There is no specific limit to the coloring agents for use in the toner. Specific examples thereof include, but are not limited to, carbon black, Nigrosine dyes, black iron oxide, Naphthol Yellow S, HANSA Yellow (10G, 5G and G), Cadmium Yellow, yellow iron oxide, loess, chrome yellow, Titan Yellow, polyazo yellow, Oil Yellow, HANSA Yellow (GR, A, RN and R), Pigment Yellow L, Benzidine Yellow (G and GR), Permanent Yellow (NCG), Vulcan Fast Yellow (5G and R), Tartrazine Lake, Quinoline Yellow Lake, Anthrazane Yellow BGL, isoindolinone yellow, red iron oxide, red lead, orange lead, cadmium red, cadmium mercury red, antimony orange, Permanent Red 4R, Para Red, Fire Red, p-chloro-o-nitroaniline red, LITHOL Fast Scarlet G, Brilliant Fast Scarlet, Brilliant Carmine BS, Permanent Red (F2R, F4R, FRL, FRLL and F4RH), Brilliant Carmine 6B, Pigment Scarlet 3B, Bordeaux 5B, Toluidine Maroon, Permanent Bordeaux F2K, Helio Bordeaux BL, Bordeaux 10B, BON Maroon Light, BON Maroon Medium, Eosin Lake, Rhodamine Lake B, Rhodamine Lake Y, Alizarine Lake, Thioindigo Red B, Thioindigo Maroon, Oil Red, Quinacridone Red, PYRAZOLONE Red, polyazo red, Chrome Vermilion, Benzidine Orange, perynone orange, Oil Orange, Victoria Blue Lake, metal-free Phthalocyanine Blue, Phthalocyanine Blue, Fast Sky Blue, INDANTHRENE BLUE (RS and BC), Indigo, ultramarine, Prussian blue, Anthraquinone Blue, Fast Violet B, Methyl Violet Lake, cobalt violet, manganese violet, dioxane violet, Anthraquinone Violet, Chrome Green, zinc green, chromium oxide, viridian, emerald green, Pigment Green B, Naphthol Green B. Green Gold, Acid Green Lake, Malachite Green Lake, Phthalocyanine Green, Anthraquinone Green, titanium oxide, zinc oxide, lithopone and a mixture thereof. The content of such a coloring agent is from 1 to 15% by weight and preferably from 3 to 10% by weight based on the content of toner.

Master batch pigments, which are prepared by combining a coloring agent with a binder resin, can be used as the coloring agent of the toner composition of the present invention.

Specific examples of the binder resins for use in the master batch pigments or for use in combination with master batch pigments include, but are not limited to, the modified polyester resins and the unmodified polyester resins mentioned above; styrene polymers and substituted styrene polymers such as polystyrene, poly-p-chlorostyrene and polyvinyltoluene; styrene copolymers such as styrene-p-chlorostyrene copolymers, styrene-propylene copolymers, styrene-vinyltoluene copolymers, styrene-vinylnaphthalene copolymers, styrene-methyl acrylate copolymers, styrene-ethyl acrylate copolymers, styrene-butyl acrylate copolymers, styrene-octyl acrylate copolymers, styrene-methyl methacrylate copolymers, styrene-ethyl methacrylate copolymers, styrene-butyl methacrylate copolymers, styrene-methyl α-chloromethacrylate copolymers, styrene-acrylonitrile copolymers, styrene-vinyl methyl ketone copolymers, styrene-butadiene copolymers, styrene-isoprene copolymers, styrene-acrylonitrile-indene copolymers, styrene-maleic acid copolymers and styrene-maleic acid ester copolymers; and other resins such as polymethyl methacrylate, polybutyl methacrylate, polyvinyl chloride, polyvinyl acetate, polyethylene, polypropylene, polyesters, epoxy resins, epoxy polyol resins, polyurethane resins, polyamide resins, polyvinyl butyral resins, acrylic resins, rosin, modified rosins, terpene resins, aliphatic or alicyclic hydrocarbon resins, aromatic petroleum resins, chlorinated paraffin, paraffin waxes, etc. These resins can be used alone or in combination.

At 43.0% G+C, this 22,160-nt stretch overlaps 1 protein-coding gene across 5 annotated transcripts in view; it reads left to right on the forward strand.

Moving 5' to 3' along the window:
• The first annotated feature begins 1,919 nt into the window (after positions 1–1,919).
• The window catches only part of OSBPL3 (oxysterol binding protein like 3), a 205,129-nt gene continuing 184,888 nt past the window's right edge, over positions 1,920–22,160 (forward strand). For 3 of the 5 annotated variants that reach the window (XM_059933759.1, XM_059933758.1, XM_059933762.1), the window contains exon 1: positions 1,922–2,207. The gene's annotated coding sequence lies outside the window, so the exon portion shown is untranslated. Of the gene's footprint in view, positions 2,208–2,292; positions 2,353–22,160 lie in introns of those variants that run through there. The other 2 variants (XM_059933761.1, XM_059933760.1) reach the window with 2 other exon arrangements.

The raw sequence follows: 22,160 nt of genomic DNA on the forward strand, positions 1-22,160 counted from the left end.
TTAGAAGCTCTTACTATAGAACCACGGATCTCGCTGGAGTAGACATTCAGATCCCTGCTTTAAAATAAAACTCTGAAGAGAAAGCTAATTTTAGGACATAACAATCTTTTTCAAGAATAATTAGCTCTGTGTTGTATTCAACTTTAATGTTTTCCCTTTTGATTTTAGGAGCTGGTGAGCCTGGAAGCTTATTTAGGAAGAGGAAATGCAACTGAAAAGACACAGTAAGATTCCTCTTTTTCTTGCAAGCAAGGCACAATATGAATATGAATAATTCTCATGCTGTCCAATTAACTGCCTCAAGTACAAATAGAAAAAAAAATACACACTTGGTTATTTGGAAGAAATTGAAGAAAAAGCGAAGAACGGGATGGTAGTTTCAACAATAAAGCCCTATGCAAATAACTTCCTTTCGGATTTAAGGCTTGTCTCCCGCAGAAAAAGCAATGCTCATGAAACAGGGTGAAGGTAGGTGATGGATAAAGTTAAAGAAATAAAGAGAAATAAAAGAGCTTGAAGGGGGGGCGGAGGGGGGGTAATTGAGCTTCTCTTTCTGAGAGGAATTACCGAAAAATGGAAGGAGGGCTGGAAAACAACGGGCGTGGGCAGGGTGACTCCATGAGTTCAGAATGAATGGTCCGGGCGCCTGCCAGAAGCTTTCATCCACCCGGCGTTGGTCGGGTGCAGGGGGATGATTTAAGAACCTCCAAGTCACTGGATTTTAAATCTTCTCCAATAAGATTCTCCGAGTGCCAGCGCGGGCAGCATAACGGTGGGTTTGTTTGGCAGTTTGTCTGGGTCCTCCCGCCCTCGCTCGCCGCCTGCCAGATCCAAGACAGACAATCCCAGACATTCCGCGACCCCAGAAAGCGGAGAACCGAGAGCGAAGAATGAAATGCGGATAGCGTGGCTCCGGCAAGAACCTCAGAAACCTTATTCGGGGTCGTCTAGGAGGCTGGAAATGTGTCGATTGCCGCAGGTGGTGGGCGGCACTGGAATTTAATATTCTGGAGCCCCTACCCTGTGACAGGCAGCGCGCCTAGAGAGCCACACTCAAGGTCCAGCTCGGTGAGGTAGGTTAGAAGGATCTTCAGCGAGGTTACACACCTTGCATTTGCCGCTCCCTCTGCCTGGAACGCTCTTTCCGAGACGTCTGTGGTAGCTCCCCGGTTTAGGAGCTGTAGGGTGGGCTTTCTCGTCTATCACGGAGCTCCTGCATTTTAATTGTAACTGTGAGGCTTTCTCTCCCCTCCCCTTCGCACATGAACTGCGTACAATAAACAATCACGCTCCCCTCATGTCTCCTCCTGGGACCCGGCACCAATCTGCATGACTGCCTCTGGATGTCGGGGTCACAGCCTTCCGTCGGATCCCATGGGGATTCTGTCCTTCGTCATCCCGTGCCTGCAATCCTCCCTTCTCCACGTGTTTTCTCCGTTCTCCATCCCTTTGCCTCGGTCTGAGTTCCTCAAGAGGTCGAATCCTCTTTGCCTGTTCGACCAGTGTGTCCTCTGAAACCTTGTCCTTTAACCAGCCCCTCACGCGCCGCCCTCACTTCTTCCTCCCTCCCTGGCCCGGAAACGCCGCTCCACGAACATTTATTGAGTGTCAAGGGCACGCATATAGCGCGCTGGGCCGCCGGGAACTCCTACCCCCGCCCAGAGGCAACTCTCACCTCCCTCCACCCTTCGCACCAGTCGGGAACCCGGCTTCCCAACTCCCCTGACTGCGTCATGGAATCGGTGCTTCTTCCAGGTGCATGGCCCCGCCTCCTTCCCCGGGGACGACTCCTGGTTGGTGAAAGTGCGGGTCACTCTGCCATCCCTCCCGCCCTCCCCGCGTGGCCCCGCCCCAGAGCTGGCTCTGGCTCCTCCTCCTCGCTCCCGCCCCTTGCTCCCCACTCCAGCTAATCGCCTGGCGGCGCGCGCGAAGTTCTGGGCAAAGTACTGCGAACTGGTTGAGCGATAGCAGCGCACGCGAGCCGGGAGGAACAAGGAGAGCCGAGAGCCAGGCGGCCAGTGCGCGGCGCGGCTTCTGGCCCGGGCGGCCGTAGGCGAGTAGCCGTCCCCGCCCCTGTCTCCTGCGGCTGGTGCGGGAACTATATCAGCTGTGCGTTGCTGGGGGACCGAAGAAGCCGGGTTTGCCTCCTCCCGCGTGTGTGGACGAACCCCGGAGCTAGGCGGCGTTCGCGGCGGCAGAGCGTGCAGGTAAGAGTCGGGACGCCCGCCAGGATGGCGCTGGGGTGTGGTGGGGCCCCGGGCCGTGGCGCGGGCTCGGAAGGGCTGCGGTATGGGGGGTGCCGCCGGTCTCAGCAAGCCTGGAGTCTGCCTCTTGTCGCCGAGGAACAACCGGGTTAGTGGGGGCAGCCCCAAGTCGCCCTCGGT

An organic solvent in which a polyester, for example, a urea-modified polyester and a prepolymer (A), is soluble can be used to decrease the viscosity of a medium dispersion containing a toner component. Using such a solvent is preferable because the particle size distribution can be sharp. The organic solvent is preferred to be volatile and have a boiling point lower than 100° since it is easy to remove such an organic solvent.

Specific examples thereof include, but are not limited to, toluene, xylene, benzene, carbon tetrachloride, methylene chloride, 1,2-dichloroethane, 1,1,2-trichloroethane, trichloroethylene, chloroform, monochlorobenzene, dichloroethylidene, methyl acetate, ethyl acetate, methylethyl ketone and methylisobutyl ketone. These can be used alone or in combination. Especially, aromatic series based solvent, for example, toluene and xylene, and halogenated hydrocarbons, for example, methylene chloride, 1,2-dichloroethane, chloroform and carbon tetrachloride, are preferred.

The content of the organic solvent is from 0 to 300 parts by weight, preferably from 0 to 100 parts by weight and more preferably from 25 to 70 parts by weight based on 100 parts by weight of a prepolymer (A). When such a solvent is used, the solvent is removed from the resultant product under normal pressure or a reduced pressure after the elongation and/or cross-linking reaction of a modified polyester (prepolymer) by an amine.